Equation 18 in their paper is in Penrose's original paper ("Applications of negative dimensional tensors"). Fun fact: if you take a planar graph, all of whose vertices are degree-3, then interpret them as triple-products/determinants/cross-products, then the absolute value of the resulting scalar is proportional to the number of proper 4-colorings of the regions complementary to the graph. A reiteration of this is in Bar-Natan's paper "Lie algebras and the four color theorem."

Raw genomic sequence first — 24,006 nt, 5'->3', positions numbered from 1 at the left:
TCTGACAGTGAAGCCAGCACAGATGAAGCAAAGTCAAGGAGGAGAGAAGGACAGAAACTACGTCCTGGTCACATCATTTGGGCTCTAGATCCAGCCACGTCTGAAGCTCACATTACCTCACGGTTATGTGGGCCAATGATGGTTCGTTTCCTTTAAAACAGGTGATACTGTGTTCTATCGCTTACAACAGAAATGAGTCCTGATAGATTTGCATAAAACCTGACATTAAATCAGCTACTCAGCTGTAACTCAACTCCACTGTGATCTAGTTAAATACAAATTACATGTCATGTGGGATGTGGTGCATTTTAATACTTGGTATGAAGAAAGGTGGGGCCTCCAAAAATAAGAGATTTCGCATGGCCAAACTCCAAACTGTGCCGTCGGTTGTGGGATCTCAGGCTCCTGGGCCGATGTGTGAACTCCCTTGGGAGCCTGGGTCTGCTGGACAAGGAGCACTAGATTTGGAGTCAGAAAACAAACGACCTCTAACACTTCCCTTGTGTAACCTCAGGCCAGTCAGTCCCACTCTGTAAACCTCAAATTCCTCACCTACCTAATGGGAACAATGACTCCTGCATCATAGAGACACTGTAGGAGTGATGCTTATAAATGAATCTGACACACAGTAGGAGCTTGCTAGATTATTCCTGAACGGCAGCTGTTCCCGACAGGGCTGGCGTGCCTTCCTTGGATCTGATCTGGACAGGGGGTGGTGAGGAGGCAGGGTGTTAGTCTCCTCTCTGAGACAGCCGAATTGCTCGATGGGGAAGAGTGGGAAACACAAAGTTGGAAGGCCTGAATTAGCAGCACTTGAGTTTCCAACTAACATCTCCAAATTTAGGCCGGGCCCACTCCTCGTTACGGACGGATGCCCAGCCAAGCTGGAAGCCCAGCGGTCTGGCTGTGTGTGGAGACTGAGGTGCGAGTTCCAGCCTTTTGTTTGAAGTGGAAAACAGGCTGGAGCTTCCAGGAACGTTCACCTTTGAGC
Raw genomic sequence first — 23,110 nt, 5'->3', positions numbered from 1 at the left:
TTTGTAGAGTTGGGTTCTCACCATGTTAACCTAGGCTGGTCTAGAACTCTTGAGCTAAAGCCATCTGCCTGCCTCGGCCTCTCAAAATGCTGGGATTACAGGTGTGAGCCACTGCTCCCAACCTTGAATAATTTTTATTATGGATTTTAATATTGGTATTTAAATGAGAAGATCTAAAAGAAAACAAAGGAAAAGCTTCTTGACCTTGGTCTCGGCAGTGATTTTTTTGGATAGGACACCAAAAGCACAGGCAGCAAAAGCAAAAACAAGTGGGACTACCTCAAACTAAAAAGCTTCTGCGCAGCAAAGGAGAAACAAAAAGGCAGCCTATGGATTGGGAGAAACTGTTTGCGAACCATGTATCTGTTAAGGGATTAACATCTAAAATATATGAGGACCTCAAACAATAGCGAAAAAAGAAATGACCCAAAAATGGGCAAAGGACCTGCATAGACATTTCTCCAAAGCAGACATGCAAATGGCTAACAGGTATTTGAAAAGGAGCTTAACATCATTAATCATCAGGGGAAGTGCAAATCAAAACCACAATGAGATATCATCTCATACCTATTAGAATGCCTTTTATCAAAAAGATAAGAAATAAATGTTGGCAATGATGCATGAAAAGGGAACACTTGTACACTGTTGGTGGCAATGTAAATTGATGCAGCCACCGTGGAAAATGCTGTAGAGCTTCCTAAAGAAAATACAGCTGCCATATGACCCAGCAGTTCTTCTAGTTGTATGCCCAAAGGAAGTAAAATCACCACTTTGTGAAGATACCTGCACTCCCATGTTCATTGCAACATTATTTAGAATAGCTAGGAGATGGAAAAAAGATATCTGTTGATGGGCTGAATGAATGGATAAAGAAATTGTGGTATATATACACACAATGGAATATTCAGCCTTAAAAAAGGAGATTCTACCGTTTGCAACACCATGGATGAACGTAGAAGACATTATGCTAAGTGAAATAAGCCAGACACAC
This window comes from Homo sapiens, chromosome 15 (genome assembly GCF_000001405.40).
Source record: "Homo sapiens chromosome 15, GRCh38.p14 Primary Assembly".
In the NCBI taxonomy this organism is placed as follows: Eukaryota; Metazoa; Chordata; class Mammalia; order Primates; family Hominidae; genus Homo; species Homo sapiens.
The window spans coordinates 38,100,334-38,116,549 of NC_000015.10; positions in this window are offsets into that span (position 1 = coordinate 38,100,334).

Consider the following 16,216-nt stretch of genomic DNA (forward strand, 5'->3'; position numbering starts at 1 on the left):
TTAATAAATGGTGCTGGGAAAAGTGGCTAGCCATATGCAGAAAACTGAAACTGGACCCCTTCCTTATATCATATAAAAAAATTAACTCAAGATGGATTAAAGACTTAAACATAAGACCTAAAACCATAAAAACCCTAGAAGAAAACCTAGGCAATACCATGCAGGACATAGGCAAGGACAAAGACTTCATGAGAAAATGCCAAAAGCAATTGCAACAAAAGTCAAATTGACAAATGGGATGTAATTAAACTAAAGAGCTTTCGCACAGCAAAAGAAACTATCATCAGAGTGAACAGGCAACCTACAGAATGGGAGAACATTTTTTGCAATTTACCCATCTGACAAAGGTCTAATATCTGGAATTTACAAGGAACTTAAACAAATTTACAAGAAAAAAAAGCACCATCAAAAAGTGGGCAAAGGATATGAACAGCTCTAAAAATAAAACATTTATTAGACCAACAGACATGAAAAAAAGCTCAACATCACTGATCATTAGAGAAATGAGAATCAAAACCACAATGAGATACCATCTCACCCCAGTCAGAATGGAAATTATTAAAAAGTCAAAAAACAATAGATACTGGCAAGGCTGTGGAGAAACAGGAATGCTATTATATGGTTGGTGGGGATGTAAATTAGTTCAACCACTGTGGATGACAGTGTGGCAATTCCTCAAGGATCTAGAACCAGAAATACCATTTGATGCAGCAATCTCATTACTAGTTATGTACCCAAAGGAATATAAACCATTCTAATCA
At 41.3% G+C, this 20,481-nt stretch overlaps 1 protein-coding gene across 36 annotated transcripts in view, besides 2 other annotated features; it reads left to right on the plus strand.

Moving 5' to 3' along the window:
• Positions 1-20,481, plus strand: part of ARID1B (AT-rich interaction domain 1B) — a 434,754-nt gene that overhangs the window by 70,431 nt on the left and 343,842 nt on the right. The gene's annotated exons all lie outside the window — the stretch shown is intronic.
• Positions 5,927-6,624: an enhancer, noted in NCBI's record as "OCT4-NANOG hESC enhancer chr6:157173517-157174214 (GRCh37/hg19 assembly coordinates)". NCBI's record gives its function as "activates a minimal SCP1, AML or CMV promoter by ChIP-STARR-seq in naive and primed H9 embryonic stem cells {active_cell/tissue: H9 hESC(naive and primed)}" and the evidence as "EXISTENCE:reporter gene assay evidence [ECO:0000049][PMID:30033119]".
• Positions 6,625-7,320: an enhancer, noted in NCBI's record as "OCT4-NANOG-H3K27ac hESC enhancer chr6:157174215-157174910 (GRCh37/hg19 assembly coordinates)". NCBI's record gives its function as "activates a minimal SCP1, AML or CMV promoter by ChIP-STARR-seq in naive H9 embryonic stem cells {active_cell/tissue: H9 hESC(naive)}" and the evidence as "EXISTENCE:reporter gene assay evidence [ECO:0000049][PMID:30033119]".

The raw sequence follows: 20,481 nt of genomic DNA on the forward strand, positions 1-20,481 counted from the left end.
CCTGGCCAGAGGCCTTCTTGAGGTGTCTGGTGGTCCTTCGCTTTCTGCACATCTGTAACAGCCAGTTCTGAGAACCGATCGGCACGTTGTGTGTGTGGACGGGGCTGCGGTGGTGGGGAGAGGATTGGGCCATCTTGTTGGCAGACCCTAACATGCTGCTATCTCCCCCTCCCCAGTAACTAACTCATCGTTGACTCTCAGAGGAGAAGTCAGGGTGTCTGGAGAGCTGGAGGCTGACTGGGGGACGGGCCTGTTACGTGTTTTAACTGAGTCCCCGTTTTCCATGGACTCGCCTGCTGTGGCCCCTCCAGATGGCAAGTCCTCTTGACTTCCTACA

However, their contribution seems to be notation for dealing with 3-dimensional derivatives (gradient, curl, and divergence), which are special due to Hodge duality and the existence of a triple product. Equation 30 implying curl of gradient and divergence of curl both being zero is pretty nice.
I think the authors are correct that the specialization of the notation for 3D vector calculus had not been written up yet.
and the core proposition goes back to Penrose.